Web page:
Tag Archives: humor

Notes From a Suburban Library

The fiction section at my local library is a labyrinth that I maneuver with the frazzled efficiency of a book addict whose younger brothers have never been patient. I come in caffeinated and optimistic, ducking past the bespectacled, melanin-deprived woman shelving books (probably my future) and the slow-moving casual reader (definitely not my future, sad to say) who eyes my armful of tote bags with what might be concern. My goal is eight books, but sometimes I find more. I tend towards heavy, hardcover novels and have little in the way of muscle mass. Tucking my finds under my elbow hasn’t done it in years.

The shelves are populated mostly by two categories that I have learned to thoughtlessly avoid: the harlequins and the mysteries. The former are small, thick paperback volumes with glistening spines and gaudy fonts. Every once in a while, they forget to be obvious with the titles and I pull one back to discover a sheet-clad woman hyperventilating in the middle of the Scottish highlands.

The latter category is worse, because it’s not so clearly labelled. Mysteries can take on any form; they’re veritable chameleons. They have cryptic titles that could describe anything and spines designed by artists who are good at what they do. When I pull one out, I search for the subtitle invariably emblazoned on the cover — “a Mr. Detective mystery” — and, once I find it, contemplate making mysteries my new thing until I remember that I don’t care for pulpiness or franchises. Momentarily, I engage in an existential crisis: am I a book snob? Yes, most likely, but the casual reader has wandered over with two novels under her arm and she’s giving me a look that says I’ve lingered too long, so I put it back and browse on.

My first find usually comes fast. Something literary, in most cases. Something with a pretty spine that I notice right away. I never come to the library with specific books in mind. I don’t do holds. I like to go in blind, and my first find usually rewards me for that by being a good one. I haven’t gotten desperate yet. Energy renewed, I breeze past the casual reader and the weary-eyed housewife who has joined her in the ranks of those who do not treat library-browsing like an extreme sport. Staring down the endless column of the next aisle, I momentarily envy them. I find lots of hard sci-fi, most of which uses the same tired premise of robot takeover plague massacre space drama, and a few historical dramas. The Tudors are very popular. So is World War II. While both events are interesting, there are only so many times Henry VIII’s marital troubles can be dramatized.

At this point, I begin to look for favorites, literary lifeboats in a vast sea of breathless highlanders. Palahnuik, de Lint, Gibson, someone whose name I can never remember when I am faced with the sensory wonderland of the fiction section’s middle aisle. I win another find or two. I don’t read the synopses; I barely glance at the titles. I trust these authors to an extent that might be unhealthy.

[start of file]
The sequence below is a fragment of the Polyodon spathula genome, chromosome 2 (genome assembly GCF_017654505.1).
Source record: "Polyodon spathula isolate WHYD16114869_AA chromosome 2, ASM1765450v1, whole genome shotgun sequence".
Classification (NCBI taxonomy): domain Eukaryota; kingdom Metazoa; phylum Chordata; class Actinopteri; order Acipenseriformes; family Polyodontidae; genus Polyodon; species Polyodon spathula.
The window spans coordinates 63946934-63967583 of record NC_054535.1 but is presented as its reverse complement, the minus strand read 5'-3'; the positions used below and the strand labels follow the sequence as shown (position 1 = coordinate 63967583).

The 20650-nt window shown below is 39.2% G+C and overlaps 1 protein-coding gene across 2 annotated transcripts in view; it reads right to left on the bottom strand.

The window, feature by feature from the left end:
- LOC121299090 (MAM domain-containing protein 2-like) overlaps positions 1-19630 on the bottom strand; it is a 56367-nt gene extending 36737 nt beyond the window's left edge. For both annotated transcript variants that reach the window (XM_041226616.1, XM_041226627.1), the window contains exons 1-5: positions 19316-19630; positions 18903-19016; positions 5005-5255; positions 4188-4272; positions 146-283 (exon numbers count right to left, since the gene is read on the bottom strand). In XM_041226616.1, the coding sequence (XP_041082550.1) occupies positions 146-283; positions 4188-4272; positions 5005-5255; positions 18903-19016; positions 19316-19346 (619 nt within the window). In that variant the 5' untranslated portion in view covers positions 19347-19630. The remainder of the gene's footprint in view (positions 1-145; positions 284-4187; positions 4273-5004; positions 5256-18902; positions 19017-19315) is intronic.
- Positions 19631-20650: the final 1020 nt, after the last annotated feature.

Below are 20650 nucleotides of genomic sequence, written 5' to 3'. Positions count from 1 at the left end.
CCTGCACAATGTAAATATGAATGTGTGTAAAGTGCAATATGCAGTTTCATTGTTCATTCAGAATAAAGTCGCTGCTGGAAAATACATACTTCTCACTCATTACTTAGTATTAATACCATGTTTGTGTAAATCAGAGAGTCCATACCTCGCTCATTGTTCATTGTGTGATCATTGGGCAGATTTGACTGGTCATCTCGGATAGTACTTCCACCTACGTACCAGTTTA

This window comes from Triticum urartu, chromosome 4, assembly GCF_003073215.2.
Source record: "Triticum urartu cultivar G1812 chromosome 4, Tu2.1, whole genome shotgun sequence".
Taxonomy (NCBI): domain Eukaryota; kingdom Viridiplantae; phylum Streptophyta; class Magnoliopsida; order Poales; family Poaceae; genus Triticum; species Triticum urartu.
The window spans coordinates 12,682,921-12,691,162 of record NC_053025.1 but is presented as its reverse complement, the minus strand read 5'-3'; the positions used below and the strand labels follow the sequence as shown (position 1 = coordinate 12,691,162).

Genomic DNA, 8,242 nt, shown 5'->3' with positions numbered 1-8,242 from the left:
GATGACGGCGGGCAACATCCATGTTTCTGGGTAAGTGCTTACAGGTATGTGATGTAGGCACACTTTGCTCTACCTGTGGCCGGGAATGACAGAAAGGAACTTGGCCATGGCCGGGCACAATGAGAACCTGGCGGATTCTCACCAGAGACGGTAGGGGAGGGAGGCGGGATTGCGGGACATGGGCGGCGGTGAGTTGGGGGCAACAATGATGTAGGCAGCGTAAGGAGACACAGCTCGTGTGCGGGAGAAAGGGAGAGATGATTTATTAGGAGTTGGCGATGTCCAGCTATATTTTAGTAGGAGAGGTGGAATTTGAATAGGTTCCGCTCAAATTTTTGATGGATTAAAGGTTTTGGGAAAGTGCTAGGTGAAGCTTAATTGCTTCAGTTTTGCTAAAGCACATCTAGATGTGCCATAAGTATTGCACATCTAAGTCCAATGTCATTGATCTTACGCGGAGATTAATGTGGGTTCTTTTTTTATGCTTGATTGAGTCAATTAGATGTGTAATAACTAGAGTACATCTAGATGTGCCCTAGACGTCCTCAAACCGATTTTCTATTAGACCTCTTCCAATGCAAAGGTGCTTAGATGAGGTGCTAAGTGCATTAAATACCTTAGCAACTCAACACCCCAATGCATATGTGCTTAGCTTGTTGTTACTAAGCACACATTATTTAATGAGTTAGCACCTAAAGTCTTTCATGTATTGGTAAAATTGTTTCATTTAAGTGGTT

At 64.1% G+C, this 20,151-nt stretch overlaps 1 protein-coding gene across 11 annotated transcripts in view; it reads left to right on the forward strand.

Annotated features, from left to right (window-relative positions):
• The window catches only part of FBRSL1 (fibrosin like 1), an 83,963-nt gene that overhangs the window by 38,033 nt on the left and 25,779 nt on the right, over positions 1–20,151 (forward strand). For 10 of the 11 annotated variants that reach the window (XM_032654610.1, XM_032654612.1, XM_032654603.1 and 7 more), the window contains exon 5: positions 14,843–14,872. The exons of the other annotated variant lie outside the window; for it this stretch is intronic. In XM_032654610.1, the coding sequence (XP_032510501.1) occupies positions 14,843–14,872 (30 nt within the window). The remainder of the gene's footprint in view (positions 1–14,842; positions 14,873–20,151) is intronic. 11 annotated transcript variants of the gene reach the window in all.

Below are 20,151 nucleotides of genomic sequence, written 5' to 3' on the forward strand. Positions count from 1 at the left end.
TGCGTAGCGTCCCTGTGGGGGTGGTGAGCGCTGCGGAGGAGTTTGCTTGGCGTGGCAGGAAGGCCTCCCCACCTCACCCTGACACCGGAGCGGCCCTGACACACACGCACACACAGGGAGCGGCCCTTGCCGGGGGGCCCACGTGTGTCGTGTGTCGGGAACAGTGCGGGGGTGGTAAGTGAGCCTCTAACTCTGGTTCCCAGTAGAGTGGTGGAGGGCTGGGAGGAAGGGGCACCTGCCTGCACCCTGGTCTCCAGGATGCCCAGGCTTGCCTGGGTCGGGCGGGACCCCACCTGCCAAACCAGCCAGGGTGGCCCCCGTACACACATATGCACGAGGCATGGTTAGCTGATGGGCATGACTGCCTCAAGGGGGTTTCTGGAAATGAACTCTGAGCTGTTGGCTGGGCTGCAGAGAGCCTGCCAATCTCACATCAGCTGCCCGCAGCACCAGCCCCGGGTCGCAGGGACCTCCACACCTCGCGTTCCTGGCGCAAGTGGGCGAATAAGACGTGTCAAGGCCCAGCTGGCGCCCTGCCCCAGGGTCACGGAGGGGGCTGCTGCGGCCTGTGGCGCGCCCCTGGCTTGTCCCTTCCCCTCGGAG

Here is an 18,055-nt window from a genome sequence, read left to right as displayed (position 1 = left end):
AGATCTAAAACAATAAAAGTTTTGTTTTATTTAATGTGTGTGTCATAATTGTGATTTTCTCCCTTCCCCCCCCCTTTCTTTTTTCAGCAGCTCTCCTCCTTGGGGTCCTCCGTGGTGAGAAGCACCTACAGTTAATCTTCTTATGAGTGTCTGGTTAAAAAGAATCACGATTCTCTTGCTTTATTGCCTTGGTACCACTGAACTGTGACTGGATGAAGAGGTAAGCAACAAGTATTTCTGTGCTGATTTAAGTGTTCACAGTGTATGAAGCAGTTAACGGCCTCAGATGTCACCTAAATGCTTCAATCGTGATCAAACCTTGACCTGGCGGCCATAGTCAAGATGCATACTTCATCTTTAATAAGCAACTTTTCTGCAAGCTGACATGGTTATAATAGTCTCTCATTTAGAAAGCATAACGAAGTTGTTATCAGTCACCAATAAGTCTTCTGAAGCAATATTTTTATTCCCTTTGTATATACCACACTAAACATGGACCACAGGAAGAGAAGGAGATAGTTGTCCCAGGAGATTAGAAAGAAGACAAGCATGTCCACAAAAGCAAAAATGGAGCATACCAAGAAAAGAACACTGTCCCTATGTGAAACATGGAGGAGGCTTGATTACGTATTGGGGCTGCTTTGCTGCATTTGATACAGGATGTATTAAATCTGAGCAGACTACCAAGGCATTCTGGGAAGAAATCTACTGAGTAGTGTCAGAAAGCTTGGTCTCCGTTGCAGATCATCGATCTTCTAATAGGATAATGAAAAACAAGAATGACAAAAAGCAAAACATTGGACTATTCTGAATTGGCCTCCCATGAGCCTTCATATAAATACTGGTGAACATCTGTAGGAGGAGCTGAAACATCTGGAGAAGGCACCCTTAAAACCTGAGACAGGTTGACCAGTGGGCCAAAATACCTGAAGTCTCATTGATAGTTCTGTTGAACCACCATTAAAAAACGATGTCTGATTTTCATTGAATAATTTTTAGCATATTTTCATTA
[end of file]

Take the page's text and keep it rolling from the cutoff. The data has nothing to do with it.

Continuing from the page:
It becomes harder from here. I begin to settle. The premise isn’t interesting, but the cover is appealing and the publisher is reputable. It goes in the bag. It has coming-of-age emblazoned across its summary; I have the residual angst of a seventeen year old and the patience of a lit major who reviews books she hates for fun. So we’re a match made in library heaven, or maybe purgatory. But that’s good enough for now. It also goes in the bag.

Even though it’s far from time efficient, I always consider using a computer to make my last find of the day. But inevitably, they are occupied by familiar archetypes: a sleep-deprived graduate student dressed too warm for the weather, an elderly woman staring down an error page, a high-schooler avoiding their homework. An impatient sibling, arms loaded with children’s lit that will become my breakfast table reading when it is left lying around, asks me when I’ll be done. In a seizure of panic, I grab my last find of the day. Always something I’d never otherwise read. Often something I end up liking more than almost everything else I’ve chosen.

Self checkout is designed for people like me; I do not have to face the fine-related nags that consistently come when I don’t have any cash with me or the clumsy social interactions that compulsive readers are reputed (correctly, in my case) to hate. The computer screen does not judge me, though it does make me question my ability to scan a bar code and, multiple times, has reminded me exactly how many books are allowed on one account at a time – in my county, it’s fifty. Finds successfully loaded back into the totes, I make my way out the door. On the way, I catch a glimpse of casual reader, whose three romance novels are as reasonable a load as anyone could ask for. We exchange a look of lopsided commiseration and go our separate ways.

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